In response to question to the New York Times Ethicist: Can You Keep a Woman From Courting Your Elderly Dad?

We in the elder care community have much work to do for culture change regarding elders in our country. As a Geriatrician providing house calls in the San Francisco Bay Area, I see many sad cases of elder abuse and many that are missed due to allowing the elder's "right to folly". In the New York Times column called ‘The Ethicist’ a reader wrote in on 6/26/16 with the question; Can You Keep a Woman From Courting Your Elderly Dad?

The question focused on whether it was ethical for the adult children to intervene about a relationship their elderly, financially secure father is engaging in with an employee of the assisted living community in which he lives. The story detailed that not only are they ‘friends’, but that she asked him to give her narcotics for which he was prescribed for cancer, (which he did), that she is now driving him to the doctor and that she has asked him to take their relationship ‘to the next level’. The children are afraid that she is planning to take over his care and finances and are suspicious of her motives.

The response from the New York Times ethicist was that basically it was the dad’s decision to be in the relationship. From the information provided, the ethicist concluded that the dad seems to have the capacity to still make his own decisions. The ethicist suggested that the adult children were more worried about their inheritance and ‘being taken care of’ after the dad’s death than anything else.

But the question remains unanswered to me. Can the dad really still make those decisions? Has he been properly evaluated? The adult children noted that he would get confused and was becoming more debilitated and frail. What was missing from the ethicists answer was the clear steps to assess and protect a vulnerable elder.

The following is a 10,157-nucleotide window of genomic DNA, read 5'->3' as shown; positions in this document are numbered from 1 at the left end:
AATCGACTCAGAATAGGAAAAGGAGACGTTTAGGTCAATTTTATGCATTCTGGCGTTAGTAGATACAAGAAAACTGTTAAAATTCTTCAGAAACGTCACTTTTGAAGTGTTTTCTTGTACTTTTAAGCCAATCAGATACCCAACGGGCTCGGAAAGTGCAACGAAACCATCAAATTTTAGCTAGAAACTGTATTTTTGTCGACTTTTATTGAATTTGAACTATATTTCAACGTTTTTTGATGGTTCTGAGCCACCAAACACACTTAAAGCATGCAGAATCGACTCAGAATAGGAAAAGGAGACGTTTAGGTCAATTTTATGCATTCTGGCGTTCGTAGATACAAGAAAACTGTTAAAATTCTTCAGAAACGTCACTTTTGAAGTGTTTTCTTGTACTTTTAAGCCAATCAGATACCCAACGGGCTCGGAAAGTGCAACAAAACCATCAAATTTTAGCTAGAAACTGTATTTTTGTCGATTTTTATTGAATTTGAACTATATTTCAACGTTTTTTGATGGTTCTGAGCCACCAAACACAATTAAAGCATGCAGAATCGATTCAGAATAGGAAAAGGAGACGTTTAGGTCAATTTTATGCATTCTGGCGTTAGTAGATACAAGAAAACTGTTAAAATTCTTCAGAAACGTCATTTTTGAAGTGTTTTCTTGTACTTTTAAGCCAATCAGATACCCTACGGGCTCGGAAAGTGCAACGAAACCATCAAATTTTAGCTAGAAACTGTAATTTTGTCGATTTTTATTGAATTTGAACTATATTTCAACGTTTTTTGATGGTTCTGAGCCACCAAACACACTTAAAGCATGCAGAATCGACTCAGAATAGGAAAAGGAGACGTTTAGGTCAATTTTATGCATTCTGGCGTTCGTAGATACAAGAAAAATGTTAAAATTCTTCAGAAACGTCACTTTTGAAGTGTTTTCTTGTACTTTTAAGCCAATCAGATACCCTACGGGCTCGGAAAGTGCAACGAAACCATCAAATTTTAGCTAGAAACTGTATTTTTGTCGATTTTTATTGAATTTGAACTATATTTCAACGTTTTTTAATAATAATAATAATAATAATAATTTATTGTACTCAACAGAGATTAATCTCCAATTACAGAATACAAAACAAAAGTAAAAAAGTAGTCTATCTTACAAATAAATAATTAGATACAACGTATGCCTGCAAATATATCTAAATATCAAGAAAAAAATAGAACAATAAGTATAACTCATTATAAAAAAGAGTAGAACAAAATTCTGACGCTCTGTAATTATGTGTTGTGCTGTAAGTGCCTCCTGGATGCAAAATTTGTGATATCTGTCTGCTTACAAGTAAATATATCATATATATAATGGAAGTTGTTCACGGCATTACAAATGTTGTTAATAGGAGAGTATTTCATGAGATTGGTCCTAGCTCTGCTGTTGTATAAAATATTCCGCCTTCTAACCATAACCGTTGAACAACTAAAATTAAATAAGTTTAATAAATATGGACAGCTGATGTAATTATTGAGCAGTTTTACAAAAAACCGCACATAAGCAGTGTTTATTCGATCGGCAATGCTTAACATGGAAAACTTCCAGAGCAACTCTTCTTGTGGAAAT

Engaging a good elder law attorney is important to be sure that the dad is legally protected. Even if this man has capacity, he is at high risk for undue influence. Undue influence is the substitution of another person's will for the victim's will (i.e. the decisions benefit the other, not the elder). The first step is to have a geriatrician's assessment. Are the medications clouding his thinking?  A screen such as the MoCA (Montreal Cognitive Assessment) is better at detecting decline in abstract thinking than the MMSE (mini-mental status exam). These are just screens, and in a case like this, I would advise to have gero-neuropsychological testing to determine the capacity for the elder. Financial capacity requires more abstract thinking, judgment and risk assessment.  Those two steps are necessary to protect the money and health care of an elder who cannot assess the situation as they might have twenty years earlier.

Of course, if the money is secure and the woman is just interested in his company he should be free to enjoy her company. But it is particularly important to be aware and cautious given some of the details in this case; that the woman solicited him for narcotics, (which is a felony); kept their relationship ‘secret’, (which is prohibited for community employees and residents); and seems to be in a position to financially abuse this gentleman. It's not that an older man should not have an "Anna Nicole Smith" if he likes; but in that case, others need to make sure he can understand the risks and benefits of the relationship. That is a difficult task at any age.

 Elizabeth Landsverk MD

Geriatrician